Sabally is a match-up nightmare for teams when she has her outside shot going. Fluid, long, quick first step and she can score over smaller players and muscle up against forwards and centers. The Ducks are terrific when Ionescu plays well. They are great when Ionescu and Hebard play well together. And when Sabally joins in, they can play with anyone.
Water Cooler Notes
Oregon needs more offense out of Erin Boley if they’re going to win it all. She went 2-6 from three, including an airball and some other good looks that the Ducks got nothing out of. Those are normal percentages for most players, but she’s not a normal player and they’re not playing normal games anymore. It looks like she’s not getting her feet set and she’s not staying with the follow-through all the way to the end of her shot.
Boley hit one from the wing to start the fourth quarter as she held her hand up there until it went through the net. That form looked terrific. Some of her other shots, not so much. She’s releasing it really quickly. Sometimes it looks like she barely has control before she lets it go. Here’s hoping she has a chance to go shoot 200 jumpers a day to get her rhythm back.
Oregon’s starters scored 86 of their 88 points. Just two points off the bench, a layup by Oti Gildon. Yikes. Oregon needs someone to come off the bench score a few buckets at some point. Taylor Chavez says she’s ready. The stage might be too big right now to bring her back for the first time in weeks, but it would be good to get some help from someone. I think Gildon could get them six to eight points and more rebounds each game.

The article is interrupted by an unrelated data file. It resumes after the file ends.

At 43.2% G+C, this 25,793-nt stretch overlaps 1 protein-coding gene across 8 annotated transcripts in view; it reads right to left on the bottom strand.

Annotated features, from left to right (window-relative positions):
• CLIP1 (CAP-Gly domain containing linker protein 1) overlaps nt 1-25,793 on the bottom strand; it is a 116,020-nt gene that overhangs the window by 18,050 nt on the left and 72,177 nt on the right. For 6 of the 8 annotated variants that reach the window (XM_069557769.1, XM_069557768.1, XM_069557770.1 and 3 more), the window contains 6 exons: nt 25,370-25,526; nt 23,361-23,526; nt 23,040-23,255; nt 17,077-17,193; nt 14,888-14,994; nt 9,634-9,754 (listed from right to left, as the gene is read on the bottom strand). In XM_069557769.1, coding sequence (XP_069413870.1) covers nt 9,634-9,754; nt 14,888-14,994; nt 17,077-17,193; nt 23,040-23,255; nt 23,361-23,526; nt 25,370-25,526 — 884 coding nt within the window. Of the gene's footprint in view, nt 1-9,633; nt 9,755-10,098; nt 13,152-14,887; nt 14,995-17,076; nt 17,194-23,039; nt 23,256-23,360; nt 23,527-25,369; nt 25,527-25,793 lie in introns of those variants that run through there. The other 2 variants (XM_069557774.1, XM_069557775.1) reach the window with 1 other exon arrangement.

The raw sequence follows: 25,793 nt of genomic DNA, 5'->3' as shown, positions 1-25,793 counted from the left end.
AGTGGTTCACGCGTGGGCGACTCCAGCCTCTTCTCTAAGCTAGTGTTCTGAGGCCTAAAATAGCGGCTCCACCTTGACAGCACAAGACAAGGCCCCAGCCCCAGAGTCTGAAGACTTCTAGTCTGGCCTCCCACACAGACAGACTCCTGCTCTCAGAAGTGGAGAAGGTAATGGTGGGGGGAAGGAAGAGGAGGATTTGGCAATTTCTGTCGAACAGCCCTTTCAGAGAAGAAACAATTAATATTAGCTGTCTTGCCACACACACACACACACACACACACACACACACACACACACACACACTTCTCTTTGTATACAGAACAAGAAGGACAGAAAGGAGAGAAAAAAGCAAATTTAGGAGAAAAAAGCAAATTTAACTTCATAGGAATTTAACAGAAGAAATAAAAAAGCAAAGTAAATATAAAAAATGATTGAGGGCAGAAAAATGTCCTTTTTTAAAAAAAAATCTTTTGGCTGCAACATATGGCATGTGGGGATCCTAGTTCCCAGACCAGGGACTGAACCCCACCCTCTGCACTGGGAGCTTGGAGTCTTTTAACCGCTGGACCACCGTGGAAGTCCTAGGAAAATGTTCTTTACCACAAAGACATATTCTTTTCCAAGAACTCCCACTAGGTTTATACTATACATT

Sabally, Cazorla and Ionescu all played 40 minutes against the Bulldogs. Oregon got two points, two rebounds, no assists and two fouls from its bench. Mississippi State got about the same from their bench as well. All the teams going forward will have deeper benches.
Spring semester classes start this week. A few professors are going to get a note in their inbox today about kids missing this week’s classes. Syllabi will be sent to players in their university email. The digital age makes academics work in ways weren’t possible just a few years ago.
Ionescu applied for and was accepted to Oregon’s School of Journalism graduate program. She is graduating after just three years.
Unlike the men’s Final Four that is always played in a modified football stadium, this will be played in Amalie Arena. Amalie is about the same size as Moda Center, 20,000 seats or so. That’s good news for the Ducks, who’ll need to shoot well from three. Stadiums are notoriously tough on long-range shooters because the backgrounds behind the hoop are really deep, so depth perception can be difficult.
We’ll have articles on the Ducks Final Four appearance all week.
Lake Oswego, Oregon Top Photo From Twitter
Bob Rodes, the FishDuck.com Volunteer editor for this article, is an IT analyst, software developer and amateur classical pianist in Manchester, Tennessee.
A native Oregonian, Bob’s spent 16 years covering Duck football and basketball for AOL Fanhouse, OregonLive and Rivals.com. He’s also hosted a sports talk show on ESPN Radio and led marketing for the Oregon Sports Hall of Fame.